When the enemy was within hailing distance Borrowdale hauled down the American colours and ran up the British. This was simultaneous with Ellen’s first broadside and a volley of musket-fire from Blundell’s contingent. The unexpected and vigorous attack appears to caught the Spaniards unprepared – their captain may have been deceived by the false colours up to the last moment and seems not to have made sufficient preparations for action. In the confusion he lost control of his vessel’s handling. She fell off from the wind and passed under the Ellen’s lee, thereby allowing a broadside from that side also to be poured into her. Hit by two broadsides, the Spanish captain decided to run, pursed by the Ellen and slowed by damage aloft. The Ellen now ran alongside and attacked again. This time the Spanish defence was more determined and the two vessels lay yardarm to yardarm, blasting each other for an hour and a half. Both seem to have directed their fire at masts, sails and cordage – indication that they were both intent on taking a prize rather than on wrecking it. Only when his ship had been completely disabled aloft did the Spanish captain strike his colours.
A French brig-of-war, painted by Antoine Roux (1765-1835). The Spanish Santa Anna Gratia would probably have looked similar.
Captain Borrowdale found himself in possession of the Santa Anna Gratia, a regular Spanish Navy sloop-of-war that mounted sixteen six-pounders and several swivel guns. He had a crew of 104, of whom seven were killed and eight wounded. This compared with one killed and three wounded on the Ellen, the low butcher’s bill reflecting both captain’s focus on masts and rigging.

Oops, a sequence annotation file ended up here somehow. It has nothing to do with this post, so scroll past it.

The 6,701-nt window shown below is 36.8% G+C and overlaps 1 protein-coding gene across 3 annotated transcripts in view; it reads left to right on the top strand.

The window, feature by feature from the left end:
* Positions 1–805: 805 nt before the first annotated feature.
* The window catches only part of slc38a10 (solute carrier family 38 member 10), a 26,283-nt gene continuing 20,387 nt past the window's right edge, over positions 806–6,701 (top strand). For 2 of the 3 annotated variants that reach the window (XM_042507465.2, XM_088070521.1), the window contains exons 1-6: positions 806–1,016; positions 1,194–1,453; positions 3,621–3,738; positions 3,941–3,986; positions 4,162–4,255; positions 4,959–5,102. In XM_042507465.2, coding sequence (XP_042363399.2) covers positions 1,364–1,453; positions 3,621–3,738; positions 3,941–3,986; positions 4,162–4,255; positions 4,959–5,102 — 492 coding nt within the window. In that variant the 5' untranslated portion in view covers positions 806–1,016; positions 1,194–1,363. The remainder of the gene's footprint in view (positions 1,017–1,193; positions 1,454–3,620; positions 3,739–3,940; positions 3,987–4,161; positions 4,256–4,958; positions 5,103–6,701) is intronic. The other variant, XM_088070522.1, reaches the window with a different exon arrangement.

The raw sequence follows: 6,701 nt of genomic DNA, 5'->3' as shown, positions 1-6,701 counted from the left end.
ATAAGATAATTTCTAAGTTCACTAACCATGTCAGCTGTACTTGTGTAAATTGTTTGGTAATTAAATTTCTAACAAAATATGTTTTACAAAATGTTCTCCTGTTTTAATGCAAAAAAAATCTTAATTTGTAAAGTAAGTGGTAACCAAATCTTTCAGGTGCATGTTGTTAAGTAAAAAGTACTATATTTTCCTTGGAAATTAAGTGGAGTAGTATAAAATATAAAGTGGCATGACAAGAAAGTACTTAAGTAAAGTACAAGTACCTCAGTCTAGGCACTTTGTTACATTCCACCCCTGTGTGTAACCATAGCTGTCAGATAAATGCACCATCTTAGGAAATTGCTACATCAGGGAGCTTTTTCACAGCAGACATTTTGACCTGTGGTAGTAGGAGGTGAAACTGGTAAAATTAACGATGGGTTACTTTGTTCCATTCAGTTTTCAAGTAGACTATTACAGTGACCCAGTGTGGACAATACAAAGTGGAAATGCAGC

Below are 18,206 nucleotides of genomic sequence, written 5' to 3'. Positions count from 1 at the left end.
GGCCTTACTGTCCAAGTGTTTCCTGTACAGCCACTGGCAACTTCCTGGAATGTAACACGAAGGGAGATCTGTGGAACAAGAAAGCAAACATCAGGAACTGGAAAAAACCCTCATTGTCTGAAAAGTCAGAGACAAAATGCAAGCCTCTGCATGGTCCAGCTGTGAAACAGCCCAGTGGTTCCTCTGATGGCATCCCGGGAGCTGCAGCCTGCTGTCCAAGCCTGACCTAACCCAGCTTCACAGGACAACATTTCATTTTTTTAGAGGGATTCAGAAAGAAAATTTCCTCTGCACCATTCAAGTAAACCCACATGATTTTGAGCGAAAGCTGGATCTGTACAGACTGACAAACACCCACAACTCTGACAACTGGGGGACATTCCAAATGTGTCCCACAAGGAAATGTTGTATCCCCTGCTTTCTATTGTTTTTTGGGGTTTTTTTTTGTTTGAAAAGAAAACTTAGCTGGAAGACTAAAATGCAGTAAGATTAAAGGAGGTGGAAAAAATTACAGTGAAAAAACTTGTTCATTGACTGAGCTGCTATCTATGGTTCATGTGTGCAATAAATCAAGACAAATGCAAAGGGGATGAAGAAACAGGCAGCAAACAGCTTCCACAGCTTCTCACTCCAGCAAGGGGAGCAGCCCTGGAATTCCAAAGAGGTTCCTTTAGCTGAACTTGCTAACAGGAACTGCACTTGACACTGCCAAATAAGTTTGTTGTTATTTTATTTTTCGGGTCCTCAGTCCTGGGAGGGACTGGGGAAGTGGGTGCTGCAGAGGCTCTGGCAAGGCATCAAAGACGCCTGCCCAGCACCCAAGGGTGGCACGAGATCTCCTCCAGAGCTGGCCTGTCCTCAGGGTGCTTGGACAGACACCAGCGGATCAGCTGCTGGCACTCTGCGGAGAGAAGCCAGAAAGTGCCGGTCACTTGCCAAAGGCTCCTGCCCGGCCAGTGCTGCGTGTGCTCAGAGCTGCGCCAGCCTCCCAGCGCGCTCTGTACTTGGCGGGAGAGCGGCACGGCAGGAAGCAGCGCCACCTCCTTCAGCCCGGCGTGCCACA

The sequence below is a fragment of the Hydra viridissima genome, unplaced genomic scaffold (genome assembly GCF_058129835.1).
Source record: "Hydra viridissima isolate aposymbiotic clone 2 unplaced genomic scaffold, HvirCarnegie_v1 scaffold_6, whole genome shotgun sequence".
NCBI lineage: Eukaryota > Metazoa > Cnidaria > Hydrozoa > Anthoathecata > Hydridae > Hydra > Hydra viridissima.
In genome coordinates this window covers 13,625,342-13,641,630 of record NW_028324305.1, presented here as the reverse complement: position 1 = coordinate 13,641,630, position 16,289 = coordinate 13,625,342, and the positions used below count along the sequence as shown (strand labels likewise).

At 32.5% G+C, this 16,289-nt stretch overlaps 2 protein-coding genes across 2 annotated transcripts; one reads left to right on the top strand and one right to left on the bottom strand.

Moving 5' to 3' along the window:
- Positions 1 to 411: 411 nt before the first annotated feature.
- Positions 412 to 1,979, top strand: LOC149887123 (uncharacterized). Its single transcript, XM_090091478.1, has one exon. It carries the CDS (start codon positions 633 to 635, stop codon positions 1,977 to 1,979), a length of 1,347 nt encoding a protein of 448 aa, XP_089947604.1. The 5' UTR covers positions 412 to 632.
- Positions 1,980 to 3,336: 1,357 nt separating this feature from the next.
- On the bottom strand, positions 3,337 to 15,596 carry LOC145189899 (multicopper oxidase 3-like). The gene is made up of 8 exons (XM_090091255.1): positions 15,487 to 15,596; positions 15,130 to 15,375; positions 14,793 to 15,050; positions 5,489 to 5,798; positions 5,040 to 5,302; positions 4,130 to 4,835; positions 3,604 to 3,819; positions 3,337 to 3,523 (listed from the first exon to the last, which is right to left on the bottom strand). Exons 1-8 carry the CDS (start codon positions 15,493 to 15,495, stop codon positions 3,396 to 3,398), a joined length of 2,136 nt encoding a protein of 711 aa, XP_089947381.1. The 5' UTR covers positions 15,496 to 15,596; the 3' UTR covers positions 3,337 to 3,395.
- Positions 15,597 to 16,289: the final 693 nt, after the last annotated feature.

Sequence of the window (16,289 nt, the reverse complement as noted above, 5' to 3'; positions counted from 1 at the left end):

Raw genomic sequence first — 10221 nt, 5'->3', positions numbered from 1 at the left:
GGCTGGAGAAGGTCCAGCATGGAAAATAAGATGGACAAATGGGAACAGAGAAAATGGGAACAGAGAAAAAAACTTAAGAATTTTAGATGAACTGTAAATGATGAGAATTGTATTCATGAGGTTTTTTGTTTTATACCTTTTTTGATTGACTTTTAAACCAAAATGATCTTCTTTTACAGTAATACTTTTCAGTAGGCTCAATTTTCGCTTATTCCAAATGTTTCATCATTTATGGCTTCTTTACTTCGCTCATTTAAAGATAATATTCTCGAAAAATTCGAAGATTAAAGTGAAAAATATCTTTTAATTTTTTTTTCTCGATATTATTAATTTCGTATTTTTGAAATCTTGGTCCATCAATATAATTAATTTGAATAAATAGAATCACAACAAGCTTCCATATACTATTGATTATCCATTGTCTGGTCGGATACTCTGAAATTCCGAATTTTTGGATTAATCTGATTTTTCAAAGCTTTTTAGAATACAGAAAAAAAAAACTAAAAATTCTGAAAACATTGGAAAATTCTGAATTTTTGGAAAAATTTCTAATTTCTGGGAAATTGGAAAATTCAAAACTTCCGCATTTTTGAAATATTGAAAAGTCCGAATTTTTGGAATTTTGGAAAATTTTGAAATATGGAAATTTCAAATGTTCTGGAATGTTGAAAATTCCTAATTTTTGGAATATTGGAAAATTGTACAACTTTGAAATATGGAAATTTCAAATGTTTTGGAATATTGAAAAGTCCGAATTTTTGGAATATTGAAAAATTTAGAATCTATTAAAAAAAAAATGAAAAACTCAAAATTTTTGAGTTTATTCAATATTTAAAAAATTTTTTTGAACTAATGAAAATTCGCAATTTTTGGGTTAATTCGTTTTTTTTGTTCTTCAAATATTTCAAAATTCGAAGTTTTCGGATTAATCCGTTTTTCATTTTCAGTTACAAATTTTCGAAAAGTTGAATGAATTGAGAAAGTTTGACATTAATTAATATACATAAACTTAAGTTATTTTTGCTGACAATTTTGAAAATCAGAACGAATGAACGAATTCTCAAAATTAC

The Ellen proceeded to Port Royal in Jamaica with her prize in company, entering with British colours surmounting the Spanish – one of the few instances of a privateer taking on and vanquishing a regular warship.
1866: it’s four years since France invaded Mexico and set up a new ‘Mexican Empire’ with a puppet emperor imported from Europe but armies loyal to the republican government still resist. In a land devastated by battles, atrocities and reprisals, the tide of war is now turning in favour of the republic’s ‘Juarista’ supporters. France recognises that the war is unwinnable and evacuation inevitable, but first there will be bitter rearguard actions and old scores to settle.
Britain is neutral in this conflict, but large British interests – railway and mining enterprises – are at risk as the war-front edges ever closer. Investors in London are demanding British action to protect their assets.
Sub-Lieutenant Nicholas Dawlish is serving on the Pacific Station in the gunvessel HMS Sprightly. She, and her resourceful captain, are tasked with taking ‘appropriate’ action to guarantee the safety of these interests. The situation is complex – not only Juarista, French and Imperial Mexican forces but bandit groups, a volunteer Belgian Legion and ex-Confederate mercenaries are involved. And there’s a powerful ironclad, flying Imperial Mexican colours, commanded by an Austrian aristocrat who’s desperate for glory.
Dawlish is plunged into deadly action by land and sea and, with fluency in French and Spanish, he’ll be his captain’s right-hand man in a web of political intrigue, treachery and greed in which a single mistake can end both their careers.
But for Dawlish there’s something worse, a heart-breaking encounter with a figure from his past to whom he’s linked by a solemn promise that he can’t fulfill. What follows will be torment for his emotions and his conscience . . .